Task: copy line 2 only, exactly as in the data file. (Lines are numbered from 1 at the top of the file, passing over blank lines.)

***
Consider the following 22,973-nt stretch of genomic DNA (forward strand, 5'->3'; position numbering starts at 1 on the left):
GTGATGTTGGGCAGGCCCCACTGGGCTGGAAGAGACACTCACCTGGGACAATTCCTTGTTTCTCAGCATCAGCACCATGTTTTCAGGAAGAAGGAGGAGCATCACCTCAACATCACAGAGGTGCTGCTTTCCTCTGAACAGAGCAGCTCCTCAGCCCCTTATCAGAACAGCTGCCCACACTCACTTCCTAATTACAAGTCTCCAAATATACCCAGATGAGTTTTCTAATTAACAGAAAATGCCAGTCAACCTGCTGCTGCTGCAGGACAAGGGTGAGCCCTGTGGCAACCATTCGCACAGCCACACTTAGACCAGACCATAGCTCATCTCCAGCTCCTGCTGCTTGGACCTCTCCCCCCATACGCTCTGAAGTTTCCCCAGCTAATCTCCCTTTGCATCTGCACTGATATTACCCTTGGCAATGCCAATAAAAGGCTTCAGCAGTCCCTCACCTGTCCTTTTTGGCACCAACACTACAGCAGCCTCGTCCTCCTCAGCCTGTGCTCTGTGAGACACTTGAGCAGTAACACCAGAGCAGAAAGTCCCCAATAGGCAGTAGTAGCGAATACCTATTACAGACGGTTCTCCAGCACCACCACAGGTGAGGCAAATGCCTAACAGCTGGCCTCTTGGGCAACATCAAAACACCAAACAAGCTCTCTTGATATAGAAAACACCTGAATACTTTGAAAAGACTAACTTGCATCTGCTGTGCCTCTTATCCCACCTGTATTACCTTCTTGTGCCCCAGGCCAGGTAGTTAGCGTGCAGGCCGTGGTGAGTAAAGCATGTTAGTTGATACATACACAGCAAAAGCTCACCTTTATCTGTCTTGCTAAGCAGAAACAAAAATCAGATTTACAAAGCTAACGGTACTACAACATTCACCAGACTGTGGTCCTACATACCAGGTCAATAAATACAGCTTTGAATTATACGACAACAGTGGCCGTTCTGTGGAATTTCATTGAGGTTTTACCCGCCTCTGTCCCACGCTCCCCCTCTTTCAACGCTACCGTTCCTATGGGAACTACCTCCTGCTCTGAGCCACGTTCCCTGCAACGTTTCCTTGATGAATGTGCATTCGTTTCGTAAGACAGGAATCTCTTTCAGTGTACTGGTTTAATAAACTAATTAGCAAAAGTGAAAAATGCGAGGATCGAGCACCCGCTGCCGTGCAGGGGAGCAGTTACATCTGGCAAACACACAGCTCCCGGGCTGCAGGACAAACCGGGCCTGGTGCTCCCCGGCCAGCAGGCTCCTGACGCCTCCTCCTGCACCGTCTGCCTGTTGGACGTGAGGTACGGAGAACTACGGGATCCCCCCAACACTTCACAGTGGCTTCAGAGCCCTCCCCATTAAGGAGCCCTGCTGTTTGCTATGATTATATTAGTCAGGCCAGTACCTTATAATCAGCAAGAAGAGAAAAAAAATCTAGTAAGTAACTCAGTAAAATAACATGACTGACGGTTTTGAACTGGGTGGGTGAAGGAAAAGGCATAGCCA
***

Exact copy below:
GTGATGTTGGGCAGGCCCCACTGGGCTGGAAGAGACACTCACCTGGGACAATTCCTTGTTTCTCAGCATCAGCACCATGTTTTCAGGAAGAAGGAGGAGCATCACCTCAACATCACAGAGGTGCTGCTTTCCTCTGAACAGAGCAGCTCCTCAGCCCCTTATCAGAACAGCTGCCCACACTCACTTCCTAATTACAAGTCTCCAAATATACCCAGATGAGTTTTCTAATTAACAGAAAATGCCAGTCAACCTGCTGCTGCTGCAGGACAAGGGTGAGCCCTGTGGCAACCATTCGCACAGCCACACTTAGACCAGACCATAGCTCATCTCCAGCTCCTGCTGCTTGGACCTCTCCCCCCATACGCTCTGAAGTTTCCCCAGCTAATCTCCCTTTGCATCTGCACTGATATTACCCTTGGCAATGCCAATAAAAGGCTTCAGCAGTCCCTCACCTGTCCTTTTTGGCACCAACACTACAGCAGCCTCGTCCTCCTCAGCCTGTGCTCTGTGAGACACTTGAGCAGTAACACCAGAGCAGAAAGTCCCCAATAGGCAGTAGTAGCGAATACCTATTACAGACGGTTCTCCAGCACCACCACAGGTGAGGCAAATGCCTAACAGCTGGCCTCTTGGGCAACATCAAAACACCAAACAAGCTCTCTTGATATAGAAAACACCTGAATACTTTGAAAAGACTAACTTGCATCTGCTGTGCCTCTTATCCCACCTGTATTACCTTCTTGTGCCCCAGGCCAGGTAGTTAGCGTGCAGGCCGTGGTGAGTAAAGCATGTTAGTTGATACATACACAGCAAAAGCTCACCTTTATCTGTCTTGCTAAGCAGAAACAAAAATCAGATTTACAAAGCTAACGGTACTACAACATTCACCAGACTGTGGTCCTACATACCAGGTCAATAAATACAGCTTTGAATTATACGACAACAGTGGCCGTTCTGTGGAATTTCATTGAGGTTTTACCCGCCTCTGTCCCACGCTCCCCCTCTTTCAACGCTACCGTTCCTATGGGAACTACCTCCTGCTCTGAGCCACGTTCCCTGCAACGTTTCCTTGATGAATGTGCATTCGTTTCGTAAGACAGGAATCTCTTTCAGTGTACTGGTTTAATAAACTAATTAGCAAAAGTGAAAAATGCGAGGATCGAGCACCCGCTGCCGTGCAGGGGAGCAGTTACATCTGGCAAACACACAGCTCCCGGGCTGCAGGACAAACCGGGCCTGGTGCTCCCCGGCCAGCAGGCTCCTGACGCCTCCTCCTGCACCGTCTGCCTGTTGGACGTGAGGTACGGAGAACTACGGGATCCCCCCAACACTTCACAGTGGCTTCAGAGCCCTCCCCATTAAGGAGCCCTGCTGTTTGCTATGATTATATTAGTCAGGCCAGTACCTTATAATCAGCAAGAAGAGAAAAAAAATCTAGTAAGTAACTCAGTAAAATAACATGACTGACGGTTTTGAACTGGGTGGGTGAAGGAAAAGGCATAGCCA